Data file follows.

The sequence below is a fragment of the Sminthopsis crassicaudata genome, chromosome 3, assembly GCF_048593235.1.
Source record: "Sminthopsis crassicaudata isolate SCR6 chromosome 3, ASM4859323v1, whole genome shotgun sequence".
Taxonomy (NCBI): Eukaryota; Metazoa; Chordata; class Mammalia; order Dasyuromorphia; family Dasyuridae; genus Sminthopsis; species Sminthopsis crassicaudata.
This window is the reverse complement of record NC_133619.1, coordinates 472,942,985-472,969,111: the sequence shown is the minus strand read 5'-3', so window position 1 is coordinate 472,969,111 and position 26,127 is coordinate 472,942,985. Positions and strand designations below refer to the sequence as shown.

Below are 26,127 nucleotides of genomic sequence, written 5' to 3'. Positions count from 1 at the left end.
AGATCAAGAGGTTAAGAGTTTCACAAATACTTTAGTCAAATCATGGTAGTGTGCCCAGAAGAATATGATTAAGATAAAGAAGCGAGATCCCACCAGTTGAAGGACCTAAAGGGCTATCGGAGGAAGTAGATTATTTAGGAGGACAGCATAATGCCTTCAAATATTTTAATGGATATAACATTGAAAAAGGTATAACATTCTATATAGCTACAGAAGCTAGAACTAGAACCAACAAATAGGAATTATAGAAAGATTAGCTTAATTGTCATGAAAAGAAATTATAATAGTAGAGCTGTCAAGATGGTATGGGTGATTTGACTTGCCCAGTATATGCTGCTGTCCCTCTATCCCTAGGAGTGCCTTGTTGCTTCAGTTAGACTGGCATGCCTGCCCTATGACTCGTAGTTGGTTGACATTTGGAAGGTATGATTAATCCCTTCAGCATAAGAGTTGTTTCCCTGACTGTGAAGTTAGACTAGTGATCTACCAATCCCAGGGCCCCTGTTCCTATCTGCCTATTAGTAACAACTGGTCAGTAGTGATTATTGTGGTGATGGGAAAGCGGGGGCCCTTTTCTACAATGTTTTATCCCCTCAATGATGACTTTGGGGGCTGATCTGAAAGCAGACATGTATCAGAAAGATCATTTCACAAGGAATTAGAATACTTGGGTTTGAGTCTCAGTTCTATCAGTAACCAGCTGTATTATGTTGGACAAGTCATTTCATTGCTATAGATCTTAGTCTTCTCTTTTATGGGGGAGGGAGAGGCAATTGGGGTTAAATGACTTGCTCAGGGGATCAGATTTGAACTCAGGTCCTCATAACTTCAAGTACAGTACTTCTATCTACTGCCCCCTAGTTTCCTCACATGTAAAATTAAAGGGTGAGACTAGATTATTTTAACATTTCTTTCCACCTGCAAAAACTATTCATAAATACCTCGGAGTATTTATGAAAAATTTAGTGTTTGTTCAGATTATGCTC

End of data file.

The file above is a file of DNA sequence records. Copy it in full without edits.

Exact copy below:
The sequence below is a fragment of the Sminthopsis crassicaudata genome, chromosome 3, assembly GCF_048593235.1.
Source record: "Sminthopsis crassicaudata isolate SCR6 chromosome 3, ASM4859323v1, whole genome shotgun sequence".
Taxonomy (NCBI): Eukaryota; Metazoa; Chordata; class Mammalia; order Dasyuromorphia; family Dasyuridae; genus Sminthopsis; species Sminthopsis crassicaudata.
This window is the reverse complement of record NC_133619.1, coordinates 472,942,985-472,969,111: the sequence shown is the minus strand read 5'-3', so window position 1 is coordinate 472,969,111 and position 26,127 is coordinate 472,942,985. Positions and strand designations below refer to the sequence as shown.

Below are 26,127 nucleotides of genomic sequence, written 5' to 3'. Positions count from 1 at the left end.
AGATCAAGAGGTTAAGAGTTTCACAAATACTTTAGTCAAATCATGGTAGTGTGCCCAGAAGAATATGATTAAGATAAAGAAGCGAGATCCCACCAGTTGAAGGACCTAAAGGGCTATCGGAGGAAGTAGATTATTTAGGAGGACAGCATAATGCCTTCAAATATTTTAATGGATATAACATTGAAAAAGGTATAACATTCTATATAGCTACAGAAGCTAGAACTAGAACCAACAAATAGGAATTATAGAAAGATTAGCTTAATTGTCATGAAAAGAAATTATAATAGTAGAGCTGTCAAGATGGTATGGGTGATTTGACTTGCCCAGTATATGCTGCTGTCCCTCTATCCCTAGGAGTGCCTTGTTGCTTCAGTTAGACTGGCATGCCTGCCCTATGACTCGTAGTTGGTTGACATTTGGAAGGTATGATTAATCCCTTCAGCATAAGAGTTGTTTCCCTGACTGTGAAGTTAGACTAGTGATCTACCAATCCCAGGGCCCCTGTTCCTATCTGCCTATTAGTAACAACTGGTCAGTAGTGATTATTGTGGTGATGGGAAAGCGGGGGCCCTTTTCTACAATGTTTTATCCCCTCAATGATGACTTTGGGGGCTGATCTGAAAGCAGACATGTATCAGAAAGATCATTTCACAAGGAATTAGAATACTTGGGTTTGAGTCTCAGTTCTATCAGTAACCAGCTGTATTATGTTGGACAAGTCATTTCATTGCTATAGATCTTAGTCTTCTCTTTTATGGGGGAGGGAGAGGCAATTGGGGTTAAATGACTTGCTCAGGGGATCAGATTTGAACTCAGGTCCTCATAACTTCAAGTACAGTACTTCTATCTACTGCCCCCTAGTTTCCTCACATGTAAAATTAAAGGGTGAGACTAGATTATTTTAACATTTCTTTCCACCTGCAAAAACTATTCATAAATACCTCGGAGTATTTATGAAAAATTTAGTGTTTGTTCAGATTATGCTC